Thursday, May 3, 2012

What the real online storage should be

Back in 2004, I was looking for online storage products, but I didn't find one. After a while, google launched google docs. I was happy with it at the beginning, as it allowed me to access my files anywhere as long as I have access to internet. As I put more files online, I feel frustrated as the user interface of google doc is not friendly at all. Also, I could not edit my files if there is no internet access, and the space is not big enough to store all my pictures. After a few frustrations due to intermittent internet loss, I finally gave up and switched to skydrive.

I have a free dropbox account, I don't use it much. I got to know it as my friends try to share files with me. The hesitation is due to its strange synchronization protocol and the space usage. Piaw and I shared a file on it and were editing the file at the same time, we ended up with a lot of versions of the file and I could not recognize which one to pick or how to integrate them. It is really frustrating. I prefer it has a simple locking algorithm: when one opens the file for write, just lock the file and don't give other users the write permission until the lock is released. Furthermore, all versions of the file occupies both the online storage space and the local storage space. So I mark dropbox as a file sharing tool, not a real online storage solution. Google just launched gdrive, the experience of sharing files is even more hilarious. First one receives a notification in the email about the sharing of the file, one needs to click the link in the email to accept the sharing. However the story doesn't really end here, the shared files are not in mydrive yet, I still need to drag it to mydrive folder in the web browser first, then it shows up at local copy mydrive folder. It doesn't really do anything particular for concurrent writes. It just gives out an unresolvable error. The local skydrive folder doesn't contain the shared folder at all, so one can only open the shared files by web browser. It also means when there is no internet access, the shared files are not accessible at all. Oh my, what is the local skydrive for then!

For real online storage products, I expect:
1. All my files are safely stored, it is not a backup of my local files. It has the complete collection of all my files. Technically, the online storage is a layer after the local storage. The local storage act as a cache layer for the online storage.   
2. If there is an internet access, I can access my files. So I don't need to carry a copy.
3. If I make some changes for a file while I am offline, the changes can be transparently synced when the internet access comes back and I don't need to do it manually.
4. It is easy to share. One can easily access my files by the web. The file can be write semi-concurrently at least. The synchronization work should be completely transparent to the user. 

For now, none of dropbox, gdrive, skydrive has done all of this.  Skydrive keeps a complete copy of all files locally.  If one buys 1TB of space, one will have 1TB of complete copy locally. This idea is just so wrong. For both dropbox and gdrive, one can specify which folders to be synced locally. It is kind of dilemma here. If one doesn't specify any folders, with default, one has the complete copy locally which may consume a lot of space. If one specifies which one to be synced to local, when a new folder created or shared, one needs to make a decision if it should be synced locally or not and also need to do some work to do that. If one file or folder occupies 1TB of space, one doesn't want to have 1TB of complete copy locally. So the user needs to think hard to decide which files or folders to be cached. The sharing implementation is quite awkward both in skydrive and gdrive. Overall, dropbox is better than gdrive and skydrive, but it is just a sharing tool, not really an online storage solution.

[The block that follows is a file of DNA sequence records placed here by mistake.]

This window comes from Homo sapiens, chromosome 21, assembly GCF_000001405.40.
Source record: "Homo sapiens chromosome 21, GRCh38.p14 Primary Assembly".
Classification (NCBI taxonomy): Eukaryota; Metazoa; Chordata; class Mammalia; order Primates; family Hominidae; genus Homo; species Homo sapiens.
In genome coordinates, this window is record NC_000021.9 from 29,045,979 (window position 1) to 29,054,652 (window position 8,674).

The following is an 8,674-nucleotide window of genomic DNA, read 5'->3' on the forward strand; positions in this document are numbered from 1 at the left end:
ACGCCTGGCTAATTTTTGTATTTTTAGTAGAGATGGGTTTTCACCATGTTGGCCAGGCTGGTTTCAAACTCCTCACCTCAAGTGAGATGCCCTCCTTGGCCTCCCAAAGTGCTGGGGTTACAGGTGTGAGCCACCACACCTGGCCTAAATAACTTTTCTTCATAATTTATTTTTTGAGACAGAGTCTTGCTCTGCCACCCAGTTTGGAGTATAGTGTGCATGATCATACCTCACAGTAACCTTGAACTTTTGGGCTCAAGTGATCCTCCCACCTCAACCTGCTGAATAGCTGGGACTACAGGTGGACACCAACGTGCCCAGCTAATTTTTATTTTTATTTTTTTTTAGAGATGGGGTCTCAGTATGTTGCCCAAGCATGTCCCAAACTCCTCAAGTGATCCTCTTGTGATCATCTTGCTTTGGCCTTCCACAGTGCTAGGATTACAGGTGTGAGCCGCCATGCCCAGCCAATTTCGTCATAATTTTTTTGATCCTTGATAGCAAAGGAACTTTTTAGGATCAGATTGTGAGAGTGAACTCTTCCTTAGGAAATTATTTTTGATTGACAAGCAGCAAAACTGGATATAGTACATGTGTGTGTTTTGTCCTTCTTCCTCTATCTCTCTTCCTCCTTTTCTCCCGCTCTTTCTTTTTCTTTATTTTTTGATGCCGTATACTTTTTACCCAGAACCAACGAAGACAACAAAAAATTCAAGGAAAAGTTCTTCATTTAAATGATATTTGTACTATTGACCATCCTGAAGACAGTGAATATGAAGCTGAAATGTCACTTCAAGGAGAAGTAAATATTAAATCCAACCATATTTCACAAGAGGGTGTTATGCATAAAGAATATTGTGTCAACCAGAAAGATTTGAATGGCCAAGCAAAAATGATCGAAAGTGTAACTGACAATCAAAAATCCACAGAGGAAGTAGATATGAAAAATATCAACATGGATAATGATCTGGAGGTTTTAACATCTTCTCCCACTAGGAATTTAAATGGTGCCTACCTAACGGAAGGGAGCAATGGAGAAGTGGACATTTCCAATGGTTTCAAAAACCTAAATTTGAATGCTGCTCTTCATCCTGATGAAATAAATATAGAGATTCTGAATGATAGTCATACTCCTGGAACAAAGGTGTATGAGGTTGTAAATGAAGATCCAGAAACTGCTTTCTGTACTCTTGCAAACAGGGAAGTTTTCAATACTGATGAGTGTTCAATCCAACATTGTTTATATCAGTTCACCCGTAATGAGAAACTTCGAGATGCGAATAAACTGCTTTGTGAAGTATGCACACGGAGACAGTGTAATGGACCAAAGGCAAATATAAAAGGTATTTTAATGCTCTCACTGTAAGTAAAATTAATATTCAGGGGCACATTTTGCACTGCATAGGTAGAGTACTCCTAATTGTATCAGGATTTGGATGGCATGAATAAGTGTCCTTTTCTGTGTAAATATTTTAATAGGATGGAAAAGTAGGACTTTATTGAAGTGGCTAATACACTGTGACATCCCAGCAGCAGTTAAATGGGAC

For an online storage solution, theoretically,  I would imagine it is adding a layer to the system. The local storage acts as the cache layer for the online storage, and the system now has five layers: CPU, cache(L1, L2, L3 caches), RAM, local disk, online storage.  The relationship of local storage to online storage is like memory to local disk. If internet access is not available, one could not access some files. It is challenging to design an intelligent caching algorithms to let users have more pleasant experience when the internet is not accessible. The caching algorithm can combine MRU (most recently used), MA (mostly accessed), and prefech files according the user's access pattern. To manage shared files and deal with concurrent writes, it is a classical problem and there are many solutions out there, like single writer locking protocol, or snoopy protocol.


  1. I completely agree with you about many points, the two that resonate with me are 1) usability issues and 2) this is just another version of the cache engineering (cache coherency) problem applied at a different scale.

    The problem with 1) is that GDrive is not designed by Steve Jobs, hence usability issue 2) the majority of companies are run by MBAs and their vision is "I am amazing, and I'll just pay some fresh out of college kid to build something that looks great."

  2. Great insight! This blog post is so engaging and very informative. It’s definitely true for the most part. For me, online services will always have trust issues. Most of the free services are not that good, which is why companies require investments to make their services last, right? So, if you’re planning to target one, then it would be wise to run a background check and read its customers’ testimonials.
    - Ruby Badcoe